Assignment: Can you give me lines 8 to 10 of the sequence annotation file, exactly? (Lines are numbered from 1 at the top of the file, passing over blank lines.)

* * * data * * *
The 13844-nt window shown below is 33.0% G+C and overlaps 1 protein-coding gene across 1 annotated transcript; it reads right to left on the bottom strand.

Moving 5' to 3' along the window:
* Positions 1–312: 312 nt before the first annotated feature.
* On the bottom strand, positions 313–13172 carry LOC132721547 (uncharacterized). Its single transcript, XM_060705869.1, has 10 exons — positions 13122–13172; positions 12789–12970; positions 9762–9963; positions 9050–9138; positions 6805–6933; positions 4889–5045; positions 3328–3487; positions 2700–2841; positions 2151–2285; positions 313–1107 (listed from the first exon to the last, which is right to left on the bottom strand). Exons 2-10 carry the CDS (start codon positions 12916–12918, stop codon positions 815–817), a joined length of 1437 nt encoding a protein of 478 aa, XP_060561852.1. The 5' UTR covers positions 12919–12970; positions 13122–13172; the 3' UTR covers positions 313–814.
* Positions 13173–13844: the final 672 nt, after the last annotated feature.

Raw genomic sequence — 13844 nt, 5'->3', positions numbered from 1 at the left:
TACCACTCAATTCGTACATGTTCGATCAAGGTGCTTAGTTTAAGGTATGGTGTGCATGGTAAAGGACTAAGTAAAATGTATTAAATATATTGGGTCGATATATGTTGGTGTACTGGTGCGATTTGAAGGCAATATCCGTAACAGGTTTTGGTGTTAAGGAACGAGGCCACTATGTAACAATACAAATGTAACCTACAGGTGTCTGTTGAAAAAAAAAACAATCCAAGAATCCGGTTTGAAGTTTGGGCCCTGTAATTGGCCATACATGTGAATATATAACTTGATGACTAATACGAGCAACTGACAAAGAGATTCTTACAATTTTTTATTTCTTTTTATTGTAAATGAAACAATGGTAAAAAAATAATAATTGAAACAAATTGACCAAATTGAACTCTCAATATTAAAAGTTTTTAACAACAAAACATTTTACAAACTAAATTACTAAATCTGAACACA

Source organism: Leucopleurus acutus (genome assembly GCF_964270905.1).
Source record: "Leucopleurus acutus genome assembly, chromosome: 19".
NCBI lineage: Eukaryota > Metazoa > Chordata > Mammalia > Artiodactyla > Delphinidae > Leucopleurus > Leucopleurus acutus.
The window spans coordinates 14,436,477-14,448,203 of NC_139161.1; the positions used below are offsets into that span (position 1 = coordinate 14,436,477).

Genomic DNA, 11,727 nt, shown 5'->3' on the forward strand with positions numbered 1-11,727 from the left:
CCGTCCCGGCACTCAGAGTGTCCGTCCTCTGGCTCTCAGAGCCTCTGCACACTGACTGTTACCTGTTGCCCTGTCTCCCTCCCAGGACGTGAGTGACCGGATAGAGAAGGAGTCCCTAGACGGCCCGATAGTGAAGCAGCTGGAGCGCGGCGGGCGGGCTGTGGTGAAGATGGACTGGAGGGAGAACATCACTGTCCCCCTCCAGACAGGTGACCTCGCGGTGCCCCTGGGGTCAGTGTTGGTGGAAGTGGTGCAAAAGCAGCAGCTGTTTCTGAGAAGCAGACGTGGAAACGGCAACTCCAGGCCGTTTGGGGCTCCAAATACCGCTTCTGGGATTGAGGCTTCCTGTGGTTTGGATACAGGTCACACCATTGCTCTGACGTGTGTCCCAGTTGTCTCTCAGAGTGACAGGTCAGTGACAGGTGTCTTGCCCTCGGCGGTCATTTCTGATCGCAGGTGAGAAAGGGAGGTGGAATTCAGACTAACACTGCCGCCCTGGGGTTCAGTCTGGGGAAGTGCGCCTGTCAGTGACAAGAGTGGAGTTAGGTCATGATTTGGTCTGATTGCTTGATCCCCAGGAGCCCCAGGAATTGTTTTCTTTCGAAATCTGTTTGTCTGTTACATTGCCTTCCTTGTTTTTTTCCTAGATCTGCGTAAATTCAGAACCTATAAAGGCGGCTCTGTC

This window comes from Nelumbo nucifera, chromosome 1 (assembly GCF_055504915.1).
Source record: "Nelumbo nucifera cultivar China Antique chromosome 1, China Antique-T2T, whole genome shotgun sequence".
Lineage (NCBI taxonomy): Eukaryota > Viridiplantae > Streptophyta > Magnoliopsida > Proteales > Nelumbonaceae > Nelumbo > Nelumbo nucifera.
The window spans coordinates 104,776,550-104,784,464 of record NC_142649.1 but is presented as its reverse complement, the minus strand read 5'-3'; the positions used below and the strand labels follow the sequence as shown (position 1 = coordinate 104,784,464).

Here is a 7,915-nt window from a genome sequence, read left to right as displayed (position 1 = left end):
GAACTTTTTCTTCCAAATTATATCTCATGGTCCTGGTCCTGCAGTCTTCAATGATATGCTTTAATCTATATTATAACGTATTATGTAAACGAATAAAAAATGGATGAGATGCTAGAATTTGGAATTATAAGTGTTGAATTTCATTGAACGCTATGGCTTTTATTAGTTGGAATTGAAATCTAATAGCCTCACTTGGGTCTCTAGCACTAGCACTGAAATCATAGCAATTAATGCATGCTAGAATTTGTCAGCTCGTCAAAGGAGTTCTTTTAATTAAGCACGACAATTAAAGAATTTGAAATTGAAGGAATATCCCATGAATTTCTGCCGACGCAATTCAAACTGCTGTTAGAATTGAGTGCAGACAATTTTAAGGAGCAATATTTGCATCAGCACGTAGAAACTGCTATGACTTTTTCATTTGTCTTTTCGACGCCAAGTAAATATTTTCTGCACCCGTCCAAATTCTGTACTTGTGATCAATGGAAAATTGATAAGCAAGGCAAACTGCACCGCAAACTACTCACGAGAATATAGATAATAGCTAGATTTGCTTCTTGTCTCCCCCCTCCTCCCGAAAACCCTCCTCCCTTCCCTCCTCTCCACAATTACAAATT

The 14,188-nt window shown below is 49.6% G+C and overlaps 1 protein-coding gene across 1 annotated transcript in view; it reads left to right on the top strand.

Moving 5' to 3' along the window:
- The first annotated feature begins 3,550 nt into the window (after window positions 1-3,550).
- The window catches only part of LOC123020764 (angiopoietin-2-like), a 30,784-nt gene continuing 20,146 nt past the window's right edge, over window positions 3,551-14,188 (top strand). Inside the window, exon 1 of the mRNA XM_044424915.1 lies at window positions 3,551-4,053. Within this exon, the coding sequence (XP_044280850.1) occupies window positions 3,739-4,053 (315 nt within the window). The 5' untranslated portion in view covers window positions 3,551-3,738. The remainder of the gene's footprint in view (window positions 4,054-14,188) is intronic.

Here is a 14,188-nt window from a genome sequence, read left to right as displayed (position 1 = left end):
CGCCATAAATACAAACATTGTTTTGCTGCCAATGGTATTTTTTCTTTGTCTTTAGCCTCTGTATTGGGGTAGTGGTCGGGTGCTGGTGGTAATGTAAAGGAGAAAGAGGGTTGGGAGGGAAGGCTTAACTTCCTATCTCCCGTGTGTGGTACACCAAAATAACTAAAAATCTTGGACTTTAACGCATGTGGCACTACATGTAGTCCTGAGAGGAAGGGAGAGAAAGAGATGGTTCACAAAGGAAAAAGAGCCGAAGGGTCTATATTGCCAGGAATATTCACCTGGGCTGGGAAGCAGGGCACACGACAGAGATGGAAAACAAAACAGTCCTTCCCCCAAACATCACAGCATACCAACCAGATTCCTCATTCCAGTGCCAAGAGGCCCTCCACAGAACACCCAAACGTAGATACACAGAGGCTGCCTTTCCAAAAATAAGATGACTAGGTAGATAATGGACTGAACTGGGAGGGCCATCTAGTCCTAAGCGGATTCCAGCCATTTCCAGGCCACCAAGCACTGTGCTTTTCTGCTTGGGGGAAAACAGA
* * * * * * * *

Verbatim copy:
Source organism: Leucopleurus acutus (genome assembly GCF_964270905.1).
Source record: "Leucopleurus acutus genome assembly, chromosome: 19".
NCBI lineage: Eukaryota > Metazoa > Chordata > Mammalia > Artiodactyla > Delphinidae > Leucopleurus > Leucopleurus acutus.